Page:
December 29, 2014 § 1 Comment
December 17, 2014 § 3 Comments
Every year for the holidays I gather paper and glue and cardboard and ribbons and pens and envelopes and paintbrushes and colored pencils and try to design something beautiful and memorable to send to the people I adore and love most in this world. I raise the bar every year, trying to outdo the design from the Christmas before. This translates into more time designing and writing and an increase in money spent.
For several weeks I’ve been churning out cards — 90 of them so far — without giving a second thought to the expense of sending them. Alas, that should have been my first consideration, for when I went to the post office last week to get an estimate of the cost, I discovered I was waaaaaay off. I thought postage would be $0.60 or $0.70, maybe $0.90, for each card at the most. Nope. $2.32. Times 90-100. Ick.
So for several days I put card making and sending on hold, feeling sorry for myself and my inability to properly calculate postage at the outset of a project.
But as hard as I try to get my Scrooge on, I just can’t do it.
When I got home from work today, I dumped the whole bag of unsigned cards on a chair, stood over the pile, and stared at it in wonder. (And then took a few photos.) All that work. All that color. All that love cut and glued and folded into something that’s meant to bring cheer. I can’t let them sit here unwritten. They must go out. But they will go forth into that snowy night slowly, for I have wasted precious time and they will not all be delivered by Christmas Eve (but perhaps by New Year’s Day).
So take a tip from me, possums. Plan accordingly. Make a budget. Stick to it. Stifle perfectionism. Don’t make your own holiday cards year after year. Buy an iPad (or two) and a bottle (or three) of bubbly instead.
December 16, 2014 § 2 Comments
December 2, 2014 § 3 Comments
It takes me a good 45-60 minutes to make one of my annual holiday cards. That includes cutting out the cardboard, paper, and ribbon; gluing the paper to the cardboard; assembling the card; handwriting a personal note; hand-addressing the envelope; and sending it on its way. Because of the thickness of my cards, I also make several trips to the post office to stand in long lines and make sure I have the right amount of postage on each.
Today I laid out all the tools and materials I use to create one card. Below is a picture of everything and a few photos of the finished product, including the two sides. This year’s card is a play on an accordion and Jacob’s Ladder book structure, and will have writing on both sides, as the back cover flips to become the front. When folded, the card is about three-quarters of an inch thick.
December 1, 2014 § 3 Comments
The holiday cards are coming along. They’re more like little books, actually. I’ll fill each with happy wishes and personal messages. Thirty constructed to date, 70 (or more) to go, and zero signed or sent. Here’s a photo of a few:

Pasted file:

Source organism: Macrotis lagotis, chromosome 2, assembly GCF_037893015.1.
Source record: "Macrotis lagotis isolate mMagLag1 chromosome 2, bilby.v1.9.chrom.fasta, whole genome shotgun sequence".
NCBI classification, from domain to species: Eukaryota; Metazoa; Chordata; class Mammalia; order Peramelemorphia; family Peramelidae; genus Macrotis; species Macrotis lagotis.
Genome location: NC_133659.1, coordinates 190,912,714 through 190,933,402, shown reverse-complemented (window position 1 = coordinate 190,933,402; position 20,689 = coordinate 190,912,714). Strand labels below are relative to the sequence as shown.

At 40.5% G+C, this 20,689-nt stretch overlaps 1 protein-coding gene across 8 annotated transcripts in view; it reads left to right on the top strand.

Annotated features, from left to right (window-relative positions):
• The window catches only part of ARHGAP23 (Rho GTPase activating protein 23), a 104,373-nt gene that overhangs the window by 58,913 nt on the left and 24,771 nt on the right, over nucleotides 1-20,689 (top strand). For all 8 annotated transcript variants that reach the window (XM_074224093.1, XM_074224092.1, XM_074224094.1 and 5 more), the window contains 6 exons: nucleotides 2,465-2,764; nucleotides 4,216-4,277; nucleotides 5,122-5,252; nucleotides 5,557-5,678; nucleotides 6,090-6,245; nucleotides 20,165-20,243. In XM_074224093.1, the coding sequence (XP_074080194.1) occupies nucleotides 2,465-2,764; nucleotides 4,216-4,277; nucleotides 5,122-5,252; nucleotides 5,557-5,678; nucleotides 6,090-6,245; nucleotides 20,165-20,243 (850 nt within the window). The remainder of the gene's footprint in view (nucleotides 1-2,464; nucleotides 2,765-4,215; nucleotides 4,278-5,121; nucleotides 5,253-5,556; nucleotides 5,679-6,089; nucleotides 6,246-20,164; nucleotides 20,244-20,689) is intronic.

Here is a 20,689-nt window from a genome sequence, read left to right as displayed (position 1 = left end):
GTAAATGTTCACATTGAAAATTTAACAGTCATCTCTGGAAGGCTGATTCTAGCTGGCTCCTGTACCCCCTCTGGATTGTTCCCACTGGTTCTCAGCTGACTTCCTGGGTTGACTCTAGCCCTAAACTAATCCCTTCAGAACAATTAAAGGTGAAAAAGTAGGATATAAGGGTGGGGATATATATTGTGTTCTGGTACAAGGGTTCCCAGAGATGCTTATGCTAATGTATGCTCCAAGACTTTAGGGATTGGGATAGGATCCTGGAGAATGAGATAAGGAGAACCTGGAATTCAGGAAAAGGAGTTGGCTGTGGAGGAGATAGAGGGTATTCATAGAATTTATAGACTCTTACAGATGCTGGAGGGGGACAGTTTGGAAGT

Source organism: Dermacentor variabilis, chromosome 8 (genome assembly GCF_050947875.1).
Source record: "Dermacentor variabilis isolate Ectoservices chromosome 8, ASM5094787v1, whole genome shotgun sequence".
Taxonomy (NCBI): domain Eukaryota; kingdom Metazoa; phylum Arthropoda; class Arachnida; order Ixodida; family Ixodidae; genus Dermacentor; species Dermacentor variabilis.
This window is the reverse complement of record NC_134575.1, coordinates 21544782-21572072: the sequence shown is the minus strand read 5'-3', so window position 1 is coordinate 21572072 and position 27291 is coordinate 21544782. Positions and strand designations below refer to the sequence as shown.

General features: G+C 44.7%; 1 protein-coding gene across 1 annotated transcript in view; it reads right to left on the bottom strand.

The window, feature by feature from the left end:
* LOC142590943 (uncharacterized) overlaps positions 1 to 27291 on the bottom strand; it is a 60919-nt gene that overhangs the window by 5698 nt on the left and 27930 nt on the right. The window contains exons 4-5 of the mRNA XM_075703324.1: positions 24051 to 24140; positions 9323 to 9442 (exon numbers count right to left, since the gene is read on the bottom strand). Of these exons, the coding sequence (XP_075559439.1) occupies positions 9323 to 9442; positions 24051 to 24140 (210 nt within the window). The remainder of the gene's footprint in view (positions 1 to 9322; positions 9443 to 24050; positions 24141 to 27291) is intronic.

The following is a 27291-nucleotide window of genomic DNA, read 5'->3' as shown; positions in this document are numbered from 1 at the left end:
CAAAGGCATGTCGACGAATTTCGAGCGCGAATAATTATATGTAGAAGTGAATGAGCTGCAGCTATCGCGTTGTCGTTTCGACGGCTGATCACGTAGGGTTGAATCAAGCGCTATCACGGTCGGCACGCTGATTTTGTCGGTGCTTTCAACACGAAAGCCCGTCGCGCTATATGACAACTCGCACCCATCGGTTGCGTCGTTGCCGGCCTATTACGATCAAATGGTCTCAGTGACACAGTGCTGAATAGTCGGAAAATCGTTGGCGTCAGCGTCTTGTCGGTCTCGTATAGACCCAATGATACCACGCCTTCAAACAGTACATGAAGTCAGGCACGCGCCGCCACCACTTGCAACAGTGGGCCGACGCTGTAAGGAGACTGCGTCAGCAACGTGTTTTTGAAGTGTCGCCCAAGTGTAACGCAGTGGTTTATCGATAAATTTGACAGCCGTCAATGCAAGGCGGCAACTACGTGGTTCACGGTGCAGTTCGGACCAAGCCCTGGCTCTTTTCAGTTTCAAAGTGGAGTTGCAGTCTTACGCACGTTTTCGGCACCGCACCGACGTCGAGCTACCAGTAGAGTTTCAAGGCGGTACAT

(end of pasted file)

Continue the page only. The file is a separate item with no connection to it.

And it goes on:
Some recently read works and pieces you may enjoy:
- The Best American Short Stories 2014 edited by Jennifer Egan and Heidi Pitlor (2014) — The 20 best short stories from the last year, according to the editors. I liked all the stories, some more than others. Favorites include:
- “Antarctica” by Laura van den Berg (originally appeared in Glimmer Train) — A woman travels to Antarctica to better understand her estranged brother, who died mysteriously on the icy continent in an explosion at a research station.
- “Long Tom Lookout” by Nicole Cullen (originally appeared in Idaho Review) — Lauren returns to her hometown in Idaho with her husband’s autistic son, a product of an affair who has no one reliable to look after him. She takes a job as a fire lookout, further isolating her and the boy from the lives they fled in Texas and her indifferent mother in Idaho.
- Lucky Us by Amy Bloom (2014) — A book that begins, “My father’s wife died. My mother said we should drive down to his place and see what might be in it for us,” is sure to please. I liked this strange tale of two half sisters who leave their incompetent father in Ohio to journey to Hollywood and New York during the 1940s. Bloom’s fresh prose carries the story forward, and overall I liked it. I can’t pinpoint why I didn’t love it, because I adored Bloom’s collection of short stories, A Blind Man Can See How Much I Love You. Perhaps the selfishness of the older sister irritated me. However, it’s a terrific romp if you’re looking for a novel with vibrant characters painting a much different picture from the mainstream of what it means to be a family.
- “Mark Strand’s Last Waltz” by Dan Chaisson (The New Yorker, November 30, 2014) — A short remembrance of the poet who died last week, eulogizing not just his gift for words, but also his sensitivity and kindness.
- “My Death” by Mark Strand (The New York Review of Books, October 24, 1968) — A fitting poem to commemorate the poet’s passing.